Barbies, kites and train sets aren’t just on kids’ wish-lists this Christmas. Meet the older folk who still enjoy fun and games. Claire Halliday reports.

SUSIE Ginat doesn’t let her grandchildren play with her Barbie dolls. One look at the 200-strong collection on display in her fourth-floor St Kilda Road apartment, all doe-eyed and retro-glamorous in the outfits Ginat, 78, has painstakingly made, and it is clear that these dolls are not the rough-and-tumble toys of anyone’s childhood.

Instead, for Ginat, a former flamenco dancer who was born in Morocco after her family fled Paris during World War II, the dolls are reminders — links to a past she remembers with husky-voiced fondness. Memories of the way things used to be.

“When I was about eight years old, I used to watch all the Hollywood films. I was taken by it completely — the glamour. When I make the clothes for the Barbies, I use my imagination, my fantasies,” she says. “Every time I create one of their outfits, or their hats or their matching handbags, it takes me back to the 1940s — automatically.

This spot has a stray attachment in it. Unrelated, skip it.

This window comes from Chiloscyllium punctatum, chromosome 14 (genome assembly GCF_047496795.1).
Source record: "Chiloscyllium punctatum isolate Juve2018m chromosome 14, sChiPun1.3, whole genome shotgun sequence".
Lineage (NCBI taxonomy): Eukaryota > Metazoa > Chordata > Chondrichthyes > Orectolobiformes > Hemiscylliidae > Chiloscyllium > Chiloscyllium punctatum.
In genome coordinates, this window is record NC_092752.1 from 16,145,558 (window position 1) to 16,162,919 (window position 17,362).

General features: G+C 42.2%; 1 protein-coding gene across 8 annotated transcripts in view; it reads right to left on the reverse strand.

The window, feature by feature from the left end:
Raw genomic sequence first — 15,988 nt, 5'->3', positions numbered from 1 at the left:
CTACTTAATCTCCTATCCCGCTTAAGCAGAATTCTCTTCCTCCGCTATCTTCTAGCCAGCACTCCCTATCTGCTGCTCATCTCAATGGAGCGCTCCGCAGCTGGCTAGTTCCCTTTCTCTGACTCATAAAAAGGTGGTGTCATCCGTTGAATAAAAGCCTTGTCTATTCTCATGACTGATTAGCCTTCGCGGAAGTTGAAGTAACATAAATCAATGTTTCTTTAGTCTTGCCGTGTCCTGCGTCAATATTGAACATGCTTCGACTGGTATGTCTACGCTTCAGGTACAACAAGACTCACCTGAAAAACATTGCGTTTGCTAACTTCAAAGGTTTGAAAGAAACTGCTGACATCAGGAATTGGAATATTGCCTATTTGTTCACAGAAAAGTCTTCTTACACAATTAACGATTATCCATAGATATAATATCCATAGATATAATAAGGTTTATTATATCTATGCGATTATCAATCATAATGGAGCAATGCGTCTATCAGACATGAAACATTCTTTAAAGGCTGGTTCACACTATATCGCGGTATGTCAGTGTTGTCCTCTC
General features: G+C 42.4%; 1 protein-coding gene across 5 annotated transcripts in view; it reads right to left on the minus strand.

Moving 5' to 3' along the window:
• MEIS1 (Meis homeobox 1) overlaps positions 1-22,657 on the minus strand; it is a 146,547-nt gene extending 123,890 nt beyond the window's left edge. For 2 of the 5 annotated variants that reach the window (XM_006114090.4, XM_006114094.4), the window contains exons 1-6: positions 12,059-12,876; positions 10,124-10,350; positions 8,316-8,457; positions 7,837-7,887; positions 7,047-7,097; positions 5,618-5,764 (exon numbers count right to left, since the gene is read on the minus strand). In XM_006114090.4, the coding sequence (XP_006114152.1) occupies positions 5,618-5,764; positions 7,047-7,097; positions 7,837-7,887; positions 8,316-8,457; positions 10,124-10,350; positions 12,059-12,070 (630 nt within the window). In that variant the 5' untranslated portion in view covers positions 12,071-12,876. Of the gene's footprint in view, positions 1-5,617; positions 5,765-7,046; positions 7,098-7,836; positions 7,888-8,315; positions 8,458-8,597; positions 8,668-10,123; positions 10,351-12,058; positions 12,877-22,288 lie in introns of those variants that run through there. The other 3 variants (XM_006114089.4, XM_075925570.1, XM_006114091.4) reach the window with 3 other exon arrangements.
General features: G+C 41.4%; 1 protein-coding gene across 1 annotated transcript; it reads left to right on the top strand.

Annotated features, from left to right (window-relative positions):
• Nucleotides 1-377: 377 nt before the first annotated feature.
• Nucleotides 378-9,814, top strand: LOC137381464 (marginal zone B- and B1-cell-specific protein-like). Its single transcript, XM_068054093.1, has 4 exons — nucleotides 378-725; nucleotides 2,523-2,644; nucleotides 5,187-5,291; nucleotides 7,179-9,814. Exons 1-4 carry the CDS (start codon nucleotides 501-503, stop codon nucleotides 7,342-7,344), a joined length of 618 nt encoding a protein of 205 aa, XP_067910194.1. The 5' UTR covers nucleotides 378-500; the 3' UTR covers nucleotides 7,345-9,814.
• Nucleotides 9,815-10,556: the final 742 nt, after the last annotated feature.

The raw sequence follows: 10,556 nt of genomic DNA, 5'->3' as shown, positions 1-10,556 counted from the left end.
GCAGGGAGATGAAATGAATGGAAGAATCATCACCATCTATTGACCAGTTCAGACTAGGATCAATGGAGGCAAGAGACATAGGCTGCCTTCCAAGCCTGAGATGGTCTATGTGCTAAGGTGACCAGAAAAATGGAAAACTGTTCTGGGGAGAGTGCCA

Kitschmas gifts that beggar belief
I get very romantic. I love jazz and I play it while I make the dresses and I am transported to that kind of world — the ’40s, the ’50s, the ’60s. They were very happy times for me.”

She still remembers her first doll — a little porcelain one given to her, as one of a family of seven children, by a charity during the war years.

“I loved her so very much,” she says. “My brother broke it one day and I picked her up and put bandages on her legs. I buried her later when she was too old and broken to play with any more.”

She came to Australia with her husband in 1965, had children and, having left dancing behind her for marriage, used her creative skills to make layettes for her children’s cots.

Then, one day, she bought one of her daughters a doll.

“She said, ‘I don’t like the dress,’ so I made another one for it. Then I discovered that I enjoyed it,” says Ginat, who can spend hundreds of dollars and several hours on the dolls’ creations.